A Monthly Column by Anthony D. Fredericks
In October I had cataract surgery—first the right eye and then, two weeks later, the left eye. Part of the procedure involved the placement of a new lens inside each eye in order to correct my previous 20/400 vision to something closer to 20/20. The results were amazing and, well, eye-opening! I was able to see the world with a clearer focus, colors with an unexpected clarity, and small events with a depth of perception that was, at times, unfamiliar. In essence, I had new eyes and new opportunities to view scenes around me (both familiar and new) with lucidity and appreciation.
The entire process got me thinking about how our eyes may be our most important writing tools—how they offer us an array of ideas, possibilities, events, circumstances, and vistas that comprise the fodder for our stories . . . if we keep them open. For example, at workshops, book expos, or conferences, I’m frequently asked about where I get the ideas for my books. I often respond that I usually don’t get ideas; typically, they get me. The trick is to keep my eyes open and be ready to accept them when they appear . . . many times, right in front of me.
For example, during a recent walk along a lakeside trail at Gifford Pinchot State Park in northern York County, I came across a tree that had been felled. I stared at the exposed rings and wondered how old the tree was before it succumbed to a ranger’s chainsaw. My eyes then swept upward and I noticed a small circular spider web lodged between a clutch of branches in a nearby tree. A few steps down the trail I saw an acorn plop into the lake and escalating rings moving outward. In just a matter of minutes I had seen three examples of circles in the natural world. As I took photos of those occurrences, I wondered how many more circles I would discover along the trail. When I returned home, my photo file and my notes revealed eighteen different examples of nature’s circles discovered in a 90-minute walk. I had the theme for my next book.
On the other hand, when I need scenes for a fictional piece, I stare at people in local restaurants, I observe the surge of crowds in an airport, I watch the interaction between kids at a nearby park, I scrutinize the way physically challenged folks cross the street, or I gaze at how teenagers queue up at a movie theater to get tickets for the newest blockbuster movie. I’m a “people watcher.” I actively look at common occurrences all around me—those that may offer behavioral traits, choice dialogue, poignant scenes, or basic plotlines. I don’t need to create something out of thin air; rather, my responsibility is to observe what is already happening and to put those events into words that will resonate with young readers.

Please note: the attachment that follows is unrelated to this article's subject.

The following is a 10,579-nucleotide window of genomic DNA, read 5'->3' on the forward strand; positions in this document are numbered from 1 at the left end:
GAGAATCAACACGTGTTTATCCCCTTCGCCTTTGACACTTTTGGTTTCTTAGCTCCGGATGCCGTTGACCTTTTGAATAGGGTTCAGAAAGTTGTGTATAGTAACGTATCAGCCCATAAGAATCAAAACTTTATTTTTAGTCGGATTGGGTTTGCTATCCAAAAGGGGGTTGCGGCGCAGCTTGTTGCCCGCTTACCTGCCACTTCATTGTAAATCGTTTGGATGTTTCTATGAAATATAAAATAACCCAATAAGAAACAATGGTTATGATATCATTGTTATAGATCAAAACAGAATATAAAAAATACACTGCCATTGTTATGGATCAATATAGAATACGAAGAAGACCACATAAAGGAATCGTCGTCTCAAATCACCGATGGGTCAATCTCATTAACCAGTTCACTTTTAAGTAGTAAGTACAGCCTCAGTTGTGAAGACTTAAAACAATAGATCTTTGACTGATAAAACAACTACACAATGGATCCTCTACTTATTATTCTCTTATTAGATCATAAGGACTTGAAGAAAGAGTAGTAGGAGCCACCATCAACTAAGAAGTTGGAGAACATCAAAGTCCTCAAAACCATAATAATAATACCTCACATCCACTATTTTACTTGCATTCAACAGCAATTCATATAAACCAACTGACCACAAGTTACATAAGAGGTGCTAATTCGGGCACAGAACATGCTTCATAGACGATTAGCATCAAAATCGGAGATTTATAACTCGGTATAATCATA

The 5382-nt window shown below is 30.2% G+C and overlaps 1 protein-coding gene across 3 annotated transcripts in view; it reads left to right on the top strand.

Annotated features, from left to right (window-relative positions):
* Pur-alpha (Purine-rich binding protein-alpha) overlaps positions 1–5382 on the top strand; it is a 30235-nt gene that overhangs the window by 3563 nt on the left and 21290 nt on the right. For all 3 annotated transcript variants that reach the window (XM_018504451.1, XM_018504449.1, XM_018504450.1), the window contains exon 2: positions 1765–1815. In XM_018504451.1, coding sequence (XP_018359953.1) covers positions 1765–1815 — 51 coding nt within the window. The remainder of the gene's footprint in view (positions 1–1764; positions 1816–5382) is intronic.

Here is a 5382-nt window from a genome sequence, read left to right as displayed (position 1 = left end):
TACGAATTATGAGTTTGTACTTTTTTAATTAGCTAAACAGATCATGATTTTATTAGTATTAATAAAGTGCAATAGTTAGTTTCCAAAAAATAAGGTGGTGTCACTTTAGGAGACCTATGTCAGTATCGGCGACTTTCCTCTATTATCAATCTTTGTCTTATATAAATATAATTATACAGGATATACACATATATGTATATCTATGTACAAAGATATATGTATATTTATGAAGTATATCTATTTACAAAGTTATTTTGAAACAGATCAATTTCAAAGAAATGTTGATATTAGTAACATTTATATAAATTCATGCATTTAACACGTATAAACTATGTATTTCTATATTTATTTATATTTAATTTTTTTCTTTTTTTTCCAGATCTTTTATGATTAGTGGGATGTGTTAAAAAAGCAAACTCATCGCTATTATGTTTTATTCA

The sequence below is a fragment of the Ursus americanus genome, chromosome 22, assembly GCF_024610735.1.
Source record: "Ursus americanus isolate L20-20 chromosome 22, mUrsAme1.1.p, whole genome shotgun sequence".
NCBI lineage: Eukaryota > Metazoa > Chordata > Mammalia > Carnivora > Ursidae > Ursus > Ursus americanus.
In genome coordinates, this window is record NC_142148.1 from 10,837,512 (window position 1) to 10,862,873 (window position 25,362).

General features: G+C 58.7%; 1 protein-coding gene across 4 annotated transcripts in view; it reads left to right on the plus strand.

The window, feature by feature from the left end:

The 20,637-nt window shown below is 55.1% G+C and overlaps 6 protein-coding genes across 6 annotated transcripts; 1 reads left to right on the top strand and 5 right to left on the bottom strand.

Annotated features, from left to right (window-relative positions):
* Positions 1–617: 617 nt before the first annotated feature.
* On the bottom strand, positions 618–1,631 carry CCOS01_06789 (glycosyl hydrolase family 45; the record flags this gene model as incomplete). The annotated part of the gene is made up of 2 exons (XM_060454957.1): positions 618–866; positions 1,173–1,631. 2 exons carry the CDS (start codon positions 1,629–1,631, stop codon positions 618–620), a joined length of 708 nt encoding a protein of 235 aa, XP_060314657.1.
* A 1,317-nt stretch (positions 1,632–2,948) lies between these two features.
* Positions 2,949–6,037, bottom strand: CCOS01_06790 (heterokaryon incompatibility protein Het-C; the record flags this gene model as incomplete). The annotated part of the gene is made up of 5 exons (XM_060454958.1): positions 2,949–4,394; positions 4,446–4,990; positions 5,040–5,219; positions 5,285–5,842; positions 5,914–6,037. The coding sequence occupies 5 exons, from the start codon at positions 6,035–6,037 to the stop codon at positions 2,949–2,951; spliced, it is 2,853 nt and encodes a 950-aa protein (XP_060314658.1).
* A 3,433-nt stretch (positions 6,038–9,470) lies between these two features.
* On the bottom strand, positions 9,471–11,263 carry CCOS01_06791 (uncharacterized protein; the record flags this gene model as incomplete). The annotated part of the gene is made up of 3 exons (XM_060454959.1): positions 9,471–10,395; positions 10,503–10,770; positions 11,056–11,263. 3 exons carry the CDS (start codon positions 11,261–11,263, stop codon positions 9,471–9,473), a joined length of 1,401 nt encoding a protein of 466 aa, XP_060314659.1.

Several years ago, I wrote a book entitled The Tsunami Quilt: Grandfather’s Story. The theme of this work of fiction rested on the relationship (as well as a critical conversation) between a young boy and his elderly grandfather. I needed to see interactions between youngsters and their grandparents in order to bring this important element into sharp focus for readers. And so, I searched out locations where grandparents and grandchildren could be observed. I visited a friend in a senior citizen’s center, I sat on benches at the periphery of some local parks and watched families at play, I hung out in a toy store and the local Walmart, and I visited county fairs and amusement parks.
I watched how kids and their grandparents held hands, embraced each other, conversed in friendly tones (and, sometimes, not-so-friendly terms), walked together, stood side by side, or just tossed a frisbee back and forth. The more I looked, the more I began to see the outlines for my own characters; the more I saw how the grandfather and grandson in The Tsunami Quilt would need to relate in order to generate the compassion necessary for the plot to work. I didn’t have to create that relationship artificially—it was already in play in various environments around me. When the book won the Storytelling World Awards Honor, I knew my observations had been accurate.
Eyes. They take in so much over the course of the day. But, they also offer us, as children’s authors, unique perspectives for our stories, no matter whether those stories are fiction or nonfiction. They give our tales depth, interest, reality . . . but, most important, they validate our stories as visions of both the possible and the imaginary. Spend some time intently focused on everyday events and you may be surprised by what you see . . . and what your readers will be able to see as well!
Tony is an award-winning writer of more than 50 children’s books, including The Tsunami Quilt: Grandfather’s Story [Bank Street College of Education Best Book of the Year List] (https://amzn.to/32aYkHZ). He is also author of the e-book Writing Children’s Books: 701 Creative Prompts for Stories Kids Will Love (https://amzn.to/2FMITxt). [“Wow! There are story ideas here for every genre and writing style.” —Amazon 5-star review]